Adding some healthy bacteria into your digestive tract can be hit or miss, since dairy items like kefir and yogurt can be irritating for some. Consider a non-dairy source of probiotics like sauerkraut or miso.
What should I drink when I have diarrhea?
Diarrhea dehydrates the body and depletes it of essential minerals and electrolytes, so replenishing your liquid stores is ultra important!
The best drink options to recover from diarrhea include:
- broth (soup)
- electrolyte water
- sports recovery drinks
- coconut water
- chamomile tea
Foods to avoid with diarrhea
Some foods are no bueno for diarrhea. These are best avoided until your bowels are back to normal.
Anything hot, hot, hot can irritate your digestive system. That means no sriracha, chorizo, jalapeños, curry, chili peppers, garlic, or raw onions.
The fats and oils used to fry foods puts a lot of stress on the digestive system. Boiled and steamed foods are much better alternatives. So steer clear of noms like tempura veggies, french fries, breaded meats, and falafel.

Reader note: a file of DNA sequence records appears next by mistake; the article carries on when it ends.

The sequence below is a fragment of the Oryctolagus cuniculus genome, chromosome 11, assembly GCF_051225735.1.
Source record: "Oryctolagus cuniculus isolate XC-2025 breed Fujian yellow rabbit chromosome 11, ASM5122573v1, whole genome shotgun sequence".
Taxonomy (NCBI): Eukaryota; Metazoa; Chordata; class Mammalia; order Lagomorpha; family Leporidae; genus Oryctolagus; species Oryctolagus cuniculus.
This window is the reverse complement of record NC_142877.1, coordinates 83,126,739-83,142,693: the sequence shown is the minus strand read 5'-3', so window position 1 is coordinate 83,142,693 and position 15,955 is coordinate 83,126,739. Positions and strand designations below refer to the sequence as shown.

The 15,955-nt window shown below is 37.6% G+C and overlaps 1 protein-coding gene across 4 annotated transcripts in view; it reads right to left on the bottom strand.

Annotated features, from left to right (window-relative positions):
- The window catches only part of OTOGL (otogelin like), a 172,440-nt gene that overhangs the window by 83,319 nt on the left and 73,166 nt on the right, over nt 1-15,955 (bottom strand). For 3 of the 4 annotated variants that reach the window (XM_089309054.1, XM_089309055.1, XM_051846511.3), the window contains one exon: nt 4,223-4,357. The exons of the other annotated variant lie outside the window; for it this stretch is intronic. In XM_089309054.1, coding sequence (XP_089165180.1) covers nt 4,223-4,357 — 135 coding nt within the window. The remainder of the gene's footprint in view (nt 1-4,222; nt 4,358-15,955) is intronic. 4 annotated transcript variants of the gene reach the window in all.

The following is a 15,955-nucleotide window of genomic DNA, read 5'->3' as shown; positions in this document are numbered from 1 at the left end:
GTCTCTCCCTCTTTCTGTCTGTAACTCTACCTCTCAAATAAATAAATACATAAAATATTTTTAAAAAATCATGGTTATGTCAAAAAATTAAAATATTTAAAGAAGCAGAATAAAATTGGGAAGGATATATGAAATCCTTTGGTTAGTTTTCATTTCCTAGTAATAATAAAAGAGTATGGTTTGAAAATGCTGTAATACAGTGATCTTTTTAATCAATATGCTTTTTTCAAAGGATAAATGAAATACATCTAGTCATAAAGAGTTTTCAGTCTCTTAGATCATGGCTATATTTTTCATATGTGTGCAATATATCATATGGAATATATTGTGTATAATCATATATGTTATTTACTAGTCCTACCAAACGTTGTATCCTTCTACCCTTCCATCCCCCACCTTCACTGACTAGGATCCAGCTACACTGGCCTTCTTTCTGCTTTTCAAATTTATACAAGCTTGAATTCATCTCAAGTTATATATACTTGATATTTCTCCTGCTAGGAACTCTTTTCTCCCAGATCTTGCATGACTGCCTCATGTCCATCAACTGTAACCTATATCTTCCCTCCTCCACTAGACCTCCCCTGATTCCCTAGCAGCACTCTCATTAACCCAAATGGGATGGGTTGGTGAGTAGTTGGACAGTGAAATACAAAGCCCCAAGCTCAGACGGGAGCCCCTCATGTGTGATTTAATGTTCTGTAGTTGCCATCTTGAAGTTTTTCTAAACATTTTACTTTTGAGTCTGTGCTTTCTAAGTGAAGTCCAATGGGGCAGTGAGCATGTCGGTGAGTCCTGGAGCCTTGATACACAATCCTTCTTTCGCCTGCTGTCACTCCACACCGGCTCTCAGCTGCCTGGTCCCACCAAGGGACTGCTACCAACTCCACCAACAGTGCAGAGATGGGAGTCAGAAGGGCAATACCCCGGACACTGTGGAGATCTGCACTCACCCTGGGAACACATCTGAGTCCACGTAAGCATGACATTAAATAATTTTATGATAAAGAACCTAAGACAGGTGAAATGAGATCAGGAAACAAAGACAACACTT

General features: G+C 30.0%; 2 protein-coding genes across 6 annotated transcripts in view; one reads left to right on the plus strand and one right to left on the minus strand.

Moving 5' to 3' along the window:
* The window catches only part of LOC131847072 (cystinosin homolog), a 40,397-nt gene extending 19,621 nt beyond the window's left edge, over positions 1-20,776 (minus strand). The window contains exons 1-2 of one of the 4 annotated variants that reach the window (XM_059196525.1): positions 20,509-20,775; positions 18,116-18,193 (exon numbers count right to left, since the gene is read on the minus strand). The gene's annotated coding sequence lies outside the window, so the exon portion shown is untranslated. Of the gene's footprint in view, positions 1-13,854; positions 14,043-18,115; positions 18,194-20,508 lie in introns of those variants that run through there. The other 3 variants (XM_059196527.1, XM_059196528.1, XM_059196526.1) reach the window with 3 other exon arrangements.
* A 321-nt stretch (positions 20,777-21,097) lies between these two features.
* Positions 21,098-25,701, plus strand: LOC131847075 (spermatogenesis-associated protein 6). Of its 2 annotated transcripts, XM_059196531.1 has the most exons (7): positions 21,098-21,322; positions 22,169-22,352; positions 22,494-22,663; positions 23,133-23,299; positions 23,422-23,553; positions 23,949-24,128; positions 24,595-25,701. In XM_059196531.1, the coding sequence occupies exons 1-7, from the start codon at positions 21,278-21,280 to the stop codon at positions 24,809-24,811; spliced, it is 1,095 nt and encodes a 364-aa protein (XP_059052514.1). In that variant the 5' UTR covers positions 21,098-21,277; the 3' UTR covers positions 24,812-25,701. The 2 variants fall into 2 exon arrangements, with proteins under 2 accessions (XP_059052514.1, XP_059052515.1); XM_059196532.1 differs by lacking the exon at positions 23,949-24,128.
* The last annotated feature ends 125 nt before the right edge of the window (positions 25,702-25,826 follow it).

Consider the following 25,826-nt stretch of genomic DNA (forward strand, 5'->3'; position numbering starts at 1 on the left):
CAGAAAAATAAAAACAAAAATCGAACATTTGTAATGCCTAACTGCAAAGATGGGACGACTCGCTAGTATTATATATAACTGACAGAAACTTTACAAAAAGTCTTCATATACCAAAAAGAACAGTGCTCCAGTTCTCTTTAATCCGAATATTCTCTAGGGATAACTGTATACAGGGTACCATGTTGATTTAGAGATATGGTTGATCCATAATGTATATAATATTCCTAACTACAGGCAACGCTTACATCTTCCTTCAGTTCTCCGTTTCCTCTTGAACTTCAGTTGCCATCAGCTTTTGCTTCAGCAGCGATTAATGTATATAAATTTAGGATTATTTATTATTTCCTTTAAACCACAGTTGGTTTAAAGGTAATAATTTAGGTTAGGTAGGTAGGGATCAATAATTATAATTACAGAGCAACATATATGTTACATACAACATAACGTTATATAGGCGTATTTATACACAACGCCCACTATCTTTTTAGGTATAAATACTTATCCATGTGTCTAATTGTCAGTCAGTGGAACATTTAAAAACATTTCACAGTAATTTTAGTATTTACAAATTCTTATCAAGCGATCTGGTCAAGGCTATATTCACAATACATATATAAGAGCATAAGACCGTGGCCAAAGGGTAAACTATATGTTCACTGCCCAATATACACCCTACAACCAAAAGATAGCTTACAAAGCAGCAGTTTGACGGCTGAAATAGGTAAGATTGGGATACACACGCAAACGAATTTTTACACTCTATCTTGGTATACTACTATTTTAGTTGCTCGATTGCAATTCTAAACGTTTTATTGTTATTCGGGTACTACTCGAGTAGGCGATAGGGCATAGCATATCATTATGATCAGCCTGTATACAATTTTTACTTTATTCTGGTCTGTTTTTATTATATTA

High fiber foods
This is the rare occasion that you’ll want to avoid high fiber foods. Usually fiber is a healthy nutrient that keeps the bowels moving. But, when you’re trying to recover from diarrhea, active bowels aren’t such a good thing.
Steer clear of foods rich in insoluble fiber, like:
- whole grains
- nuts and seeds
Sugary foods and artificial sweeteners
These bad boys can wreak havoc and trigger more diarrhea when introduced to an already sensitive colon. Consider sugary fruits like pears, grapes, and rhubarb to be as triggering as laxatives.
Diarrhea Myths and Facts
Follow the BRAT Diet to Get Better
Myth. Bland “BRAT” foods — bananas, rice, applesauce, and toast — were once recommended to treat diarrhea. But BRAT foods don’t have enough of other nutrients you need, like protein and fat. You can eat bland foods for the first day or so. But you should return to your normal diet as soon as you can.